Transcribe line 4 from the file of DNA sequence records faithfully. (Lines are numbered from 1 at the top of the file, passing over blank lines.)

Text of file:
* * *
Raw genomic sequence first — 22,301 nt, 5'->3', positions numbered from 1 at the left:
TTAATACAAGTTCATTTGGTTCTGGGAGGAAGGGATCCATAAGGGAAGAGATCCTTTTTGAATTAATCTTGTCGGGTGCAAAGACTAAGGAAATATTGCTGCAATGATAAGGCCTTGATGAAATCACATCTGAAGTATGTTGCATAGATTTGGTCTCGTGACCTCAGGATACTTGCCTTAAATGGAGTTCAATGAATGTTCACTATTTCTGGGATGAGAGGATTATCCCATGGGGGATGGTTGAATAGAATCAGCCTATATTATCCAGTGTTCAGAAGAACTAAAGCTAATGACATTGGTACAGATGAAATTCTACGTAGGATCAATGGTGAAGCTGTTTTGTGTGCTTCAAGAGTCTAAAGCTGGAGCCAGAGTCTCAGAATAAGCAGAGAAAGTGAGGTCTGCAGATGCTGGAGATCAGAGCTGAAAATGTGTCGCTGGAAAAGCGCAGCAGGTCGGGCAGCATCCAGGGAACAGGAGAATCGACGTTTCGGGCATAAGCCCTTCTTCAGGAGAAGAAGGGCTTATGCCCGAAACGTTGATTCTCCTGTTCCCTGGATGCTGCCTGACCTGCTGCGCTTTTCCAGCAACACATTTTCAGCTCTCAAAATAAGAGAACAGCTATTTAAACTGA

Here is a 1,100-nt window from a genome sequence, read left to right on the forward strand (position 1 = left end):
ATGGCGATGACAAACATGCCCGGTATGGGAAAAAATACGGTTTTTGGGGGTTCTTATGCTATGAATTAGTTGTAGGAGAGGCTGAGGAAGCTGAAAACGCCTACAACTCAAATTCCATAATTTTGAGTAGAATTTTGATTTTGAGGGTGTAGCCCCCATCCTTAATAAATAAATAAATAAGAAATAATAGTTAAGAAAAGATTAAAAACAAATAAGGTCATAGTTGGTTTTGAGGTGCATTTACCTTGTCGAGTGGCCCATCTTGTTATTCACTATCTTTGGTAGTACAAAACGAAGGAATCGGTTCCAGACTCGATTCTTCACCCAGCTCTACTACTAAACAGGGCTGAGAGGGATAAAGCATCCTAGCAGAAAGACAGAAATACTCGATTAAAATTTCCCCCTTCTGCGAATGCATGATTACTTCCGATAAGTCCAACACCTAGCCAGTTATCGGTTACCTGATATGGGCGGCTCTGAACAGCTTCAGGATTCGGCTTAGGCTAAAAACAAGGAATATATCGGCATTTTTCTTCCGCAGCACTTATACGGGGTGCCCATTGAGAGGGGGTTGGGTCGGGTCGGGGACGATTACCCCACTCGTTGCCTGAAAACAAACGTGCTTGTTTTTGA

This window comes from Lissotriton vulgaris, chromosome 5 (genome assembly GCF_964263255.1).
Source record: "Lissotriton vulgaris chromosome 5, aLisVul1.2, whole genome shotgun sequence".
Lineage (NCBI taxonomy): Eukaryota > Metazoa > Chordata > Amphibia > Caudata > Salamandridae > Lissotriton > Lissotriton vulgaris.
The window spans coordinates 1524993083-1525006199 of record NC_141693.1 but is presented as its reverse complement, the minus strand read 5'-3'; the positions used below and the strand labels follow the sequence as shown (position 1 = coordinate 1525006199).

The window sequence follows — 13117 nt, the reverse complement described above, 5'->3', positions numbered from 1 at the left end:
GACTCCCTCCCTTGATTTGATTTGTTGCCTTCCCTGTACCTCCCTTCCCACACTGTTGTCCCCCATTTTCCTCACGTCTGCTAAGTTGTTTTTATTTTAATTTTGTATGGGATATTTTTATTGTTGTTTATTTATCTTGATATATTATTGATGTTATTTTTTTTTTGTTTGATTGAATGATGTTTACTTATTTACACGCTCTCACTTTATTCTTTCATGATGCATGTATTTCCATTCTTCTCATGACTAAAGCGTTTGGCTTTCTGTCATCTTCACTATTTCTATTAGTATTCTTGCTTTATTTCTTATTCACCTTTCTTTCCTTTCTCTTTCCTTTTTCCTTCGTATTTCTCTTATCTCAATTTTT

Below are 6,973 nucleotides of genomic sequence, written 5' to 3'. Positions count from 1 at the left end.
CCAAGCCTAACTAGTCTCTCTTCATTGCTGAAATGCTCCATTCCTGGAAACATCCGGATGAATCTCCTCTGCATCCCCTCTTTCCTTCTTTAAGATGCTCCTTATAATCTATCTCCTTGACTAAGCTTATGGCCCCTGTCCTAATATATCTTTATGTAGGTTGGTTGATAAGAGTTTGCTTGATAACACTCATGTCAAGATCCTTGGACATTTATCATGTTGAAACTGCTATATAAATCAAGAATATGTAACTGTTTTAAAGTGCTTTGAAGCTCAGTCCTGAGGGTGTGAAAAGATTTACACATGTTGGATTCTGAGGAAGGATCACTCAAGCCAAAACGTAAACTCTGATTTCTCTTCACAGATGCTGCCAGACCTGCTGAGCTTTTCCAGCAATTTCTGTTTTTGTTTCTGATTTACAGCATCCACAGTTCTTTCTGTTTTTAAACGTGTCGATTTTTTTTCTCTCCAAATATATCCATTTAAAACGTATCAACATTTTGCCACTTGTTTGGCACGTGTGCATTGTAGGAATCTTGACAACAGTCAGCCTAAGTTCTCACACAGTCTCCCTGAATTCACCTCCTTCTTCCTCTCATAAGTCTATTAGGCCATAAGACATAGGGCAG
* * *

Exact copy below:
ATGGCGATGACAAACATGCCCGGTATGGGAAAAAATACGGTTTTTGGGGGTTCTTATGCTATGAATTAGTTGTAGGAGAGGCTGAGGAAGCTGAAAACGCCTACAACTCAAATTCCATAATTTTGAGTAGAATTTTGATTTTGAGGGTGTAGCCCCCATCCTTAATAAATAAATAAATAAGAAATAATAGTTAAGAAAAGATTAAAAACAAATAAGGTCATAGTTGGTTTTGAGGTGCATTTACCTTGTCGAGTGGCCCATCTTGTTATTCACTATCTTTGGTAGTACAAAACGAAGGAATCGGTTCCAGACTCGATTCTTCACCCAGCTCTACTACTAAACAGGGCTGAGAGGGATAAAGCATCCTAGCAGAAAGACAGAAATACTCGATTAAAATTTCCCCCTTCTGCGAATGCATGATTACTTCCGATAAGTCCAACACCTAGCCAGTTATCGGTTACCTGATATGGGCGGCTCTGAACAGCTTCAGGATTCGGCTTAGGCTAAAAACAAGGAATATATCGGCATTTTTCTTCCGCAGCACTTATACGGGGTGCCCATTGAGAGGGGGTTGGGTCGGGTCGGGGACGATTACCCCACTCGTTGCCTGAAAACAAACGTGCTTGTTTTTGA